Today, the Los Angeles Review of Books published an insightful essay by Tim Peters about David Foster Wallace’s short story “Good Old Neon.”
“Good Old Neon” is (in my estimation) Wallace’s finest piece of sustained prose, and his most tortured exploration of the tension between authenticity and performance.
Peters’s essay also features a number of photographs from Wallace’s high school yearbook, which are interesting, sure, but they actually fit into the essay.
Breaking into the strands and allusions that feed “Good Old Neon” (including Dostoevsky, Tolstoy, Hawthorne, and Hemingway), Peters’s essay has a riff-like quality (is that why I like it so much?), but there’s also a thesis here, one that I think actually answers alarmist/reactionary “death of the novel”/”end of literature” “think pieces” (how do you like that last clause for phrases in quotation marks?).
Then check out Peter’s essay. A sample of his analysis:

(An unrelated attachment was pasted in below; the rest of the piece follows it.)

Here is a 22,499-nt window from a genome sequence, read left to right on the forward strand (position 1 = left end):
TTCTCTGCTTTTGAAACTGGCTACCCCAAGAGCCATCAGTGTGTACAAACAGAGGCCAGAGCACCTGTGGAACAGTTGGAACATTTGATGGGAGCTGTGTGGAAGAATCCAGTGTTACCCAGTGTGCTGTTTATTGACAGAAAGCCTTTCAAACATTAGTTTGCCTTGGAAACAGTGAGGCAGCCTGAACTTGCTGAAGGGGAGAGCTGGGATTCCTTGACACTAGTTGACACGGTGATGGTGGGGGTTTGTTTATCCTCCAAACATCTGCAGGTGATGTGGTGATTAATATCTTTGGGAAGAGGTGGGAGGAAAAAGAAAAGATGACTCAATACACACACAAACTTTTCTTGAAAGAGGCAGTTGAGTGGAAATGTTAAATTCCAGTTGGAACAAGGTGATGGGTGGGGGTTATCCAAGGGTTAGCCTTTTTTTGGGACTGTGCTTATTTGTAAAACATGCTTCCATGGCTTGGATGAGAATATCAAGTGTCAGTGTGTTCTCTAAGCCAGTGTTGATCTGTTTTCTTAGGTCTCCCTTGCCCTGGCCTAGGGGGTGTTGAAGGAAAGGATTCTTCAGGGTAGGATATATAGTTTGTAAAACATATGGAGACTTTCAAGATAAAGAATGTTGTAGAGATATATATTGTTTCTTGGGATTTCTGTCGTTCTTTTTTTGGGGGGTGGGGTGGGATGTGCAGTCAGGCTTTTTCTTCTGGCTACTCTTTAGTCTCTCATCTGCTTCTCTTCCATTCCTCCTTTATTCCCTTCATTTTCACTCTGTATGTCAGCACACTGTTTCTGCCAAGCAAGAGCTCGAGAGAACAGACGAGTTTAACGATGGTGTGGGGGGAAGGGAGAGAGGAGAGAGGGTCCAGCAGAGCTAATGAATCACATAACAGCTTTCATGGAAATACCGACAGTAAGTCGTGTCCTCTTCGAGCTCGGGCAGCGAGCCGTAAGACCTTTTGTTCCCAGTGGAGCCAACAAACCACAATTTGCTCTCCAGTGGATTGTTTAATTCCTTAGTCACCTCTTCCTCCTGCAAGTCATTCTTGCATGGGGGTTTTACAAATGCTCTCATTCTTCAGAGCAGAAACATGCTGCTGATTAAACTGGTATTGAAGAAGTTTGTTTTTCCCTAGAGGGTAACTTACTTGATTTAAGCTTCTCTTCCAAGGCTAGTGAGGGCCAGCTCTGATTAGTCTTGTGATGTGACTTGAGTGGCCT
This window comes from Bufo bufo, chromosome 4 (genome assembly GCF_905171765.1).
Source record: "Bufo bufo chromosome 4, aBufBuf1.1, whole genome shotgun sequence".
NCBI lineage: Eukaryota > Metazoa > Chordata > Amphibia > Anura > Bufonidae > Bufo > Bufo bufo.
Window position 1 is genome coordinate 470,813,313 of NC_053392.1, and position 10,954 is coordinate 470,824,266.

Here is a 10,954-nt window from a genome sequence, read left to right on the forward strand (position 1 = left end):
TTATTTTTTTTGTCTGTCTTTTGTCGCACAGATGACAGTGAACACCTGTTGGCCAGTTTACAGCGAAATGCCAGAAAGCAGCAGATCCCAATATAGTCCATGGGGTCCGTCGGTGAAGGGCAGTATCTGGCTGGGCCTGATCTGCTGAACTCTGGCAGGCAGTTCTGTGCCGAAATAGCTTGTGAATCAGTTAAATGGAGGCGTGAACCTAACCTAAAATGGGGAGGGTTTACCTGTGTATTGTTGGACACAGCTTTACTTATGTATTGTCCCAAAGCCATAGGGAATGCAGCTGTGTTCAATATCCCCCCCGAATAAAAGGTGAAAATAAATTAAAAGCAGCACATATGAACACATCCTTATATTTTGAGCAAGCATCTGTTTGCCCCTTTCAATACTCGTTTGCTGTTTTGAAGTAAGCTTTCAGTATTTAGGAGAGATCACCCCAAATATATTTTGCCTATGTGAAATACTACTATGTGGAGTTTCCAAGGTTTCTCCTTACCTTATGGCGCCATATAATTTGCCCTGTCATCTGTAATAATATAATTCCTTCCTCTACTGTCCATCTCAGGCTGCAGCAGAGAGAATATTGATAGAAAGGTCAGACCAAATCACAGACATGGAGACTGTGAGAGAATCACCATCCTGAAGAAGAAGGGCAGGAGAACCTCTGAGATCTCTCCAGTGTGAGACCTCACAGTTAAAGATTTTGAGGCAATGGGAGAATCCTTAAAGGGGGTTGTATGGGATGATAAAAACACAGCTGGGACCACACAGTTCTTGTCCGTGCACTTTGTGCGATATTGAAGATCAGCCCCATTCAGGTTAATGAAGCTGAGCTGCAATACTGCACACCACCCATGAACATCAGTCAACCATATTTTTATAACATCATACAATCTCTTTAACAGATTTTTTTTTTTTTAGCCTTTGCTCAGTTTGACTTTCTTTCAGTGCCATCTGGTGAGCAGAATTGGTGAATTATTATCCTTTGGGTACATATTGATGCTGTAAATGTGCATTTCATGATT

If you read “Good Old Neon” and then read D. T. Max’s biography of Wallace, Every Love Story Is a Ghost Story (the epigraph of which is a line from “Neon”), you see one example after another of stuff from Wallace’s life that Neal says happened to him. Being raised by people “of high ideals and values, humanists”; making fun of his sister as a kid and pretending like she was obese and jumping out of the way when she passed him in the hallway; having a knack for mathematical logic and logical paradoxes; having “a killer G.P.A.”; playing a varsity sport; being a philanderer with women; being on the professional fast track by the time he was in his 20s; getting into religion and meditation as a way of dealing with his troubles; living in the vicinity of the cornfields of Illinois; committing suicide. At the end of the story, when Neal’s ghost is hovering over Wallace and their high school yearbook, and as the latter is thinking about how impossible it is to try and pass through the exterior image of a person and to enter into the realm of his psyche, you wonder if what’s really going on in this story is something more akin to what happens between Dorian Gray and his picture, or William Wilson and his double, or Dr. Jekyll and Mr. Hyde, or Bruce Banner and the Incredible Hulk, or the two Tyler Durdens in Fight Club, or even between Martin Sheen and his reflection in the mirror in Hearts of Darkness, which is to say, you wonder if what’s going on here is a sort of a spiritual/philosophical death match, a duel between two opposite tendencies that are internal to a psyche but in the world of these stories are teased into two separate but similar-looking characters, into doubles or doppelgängers who both need each other and then perversely also try to destroy each other. And the dialectic that these characters are working out is Apollo v. Dionysus, the superego v. the id, the false self v. the true self, the rational civilized scientific order v. spontaneity and passion and a community of spirit. The drama that makes these stories interesting is that there’s no boring, middling, mediating ego term to calm things down and to make concessions and to prevent the dialectic from exploding. Hence: Dorian Gray stabs himself; William Wilson stabs himself; Mr. Hyde is either going to be executed or to commit suicide; The Hulk goes Smash; Tyler Durden shoots himself; Martin Sheen has a heart attack and has to be flown off the set of Apocalypse Now. And as for “Good Old Neon,” the struggle is between Neal, the golden child, against the “real, more enduring and sentimental” David Wallace who’s looking at their pictures in the high school yearbook. It’s the struggle between a nihilist who’s yet actively making the society function, and a believer who has a desire for solid, non-alienated, human relationships, but who’s quietly, sadly, sitting in a recliner and watching the nihilists run.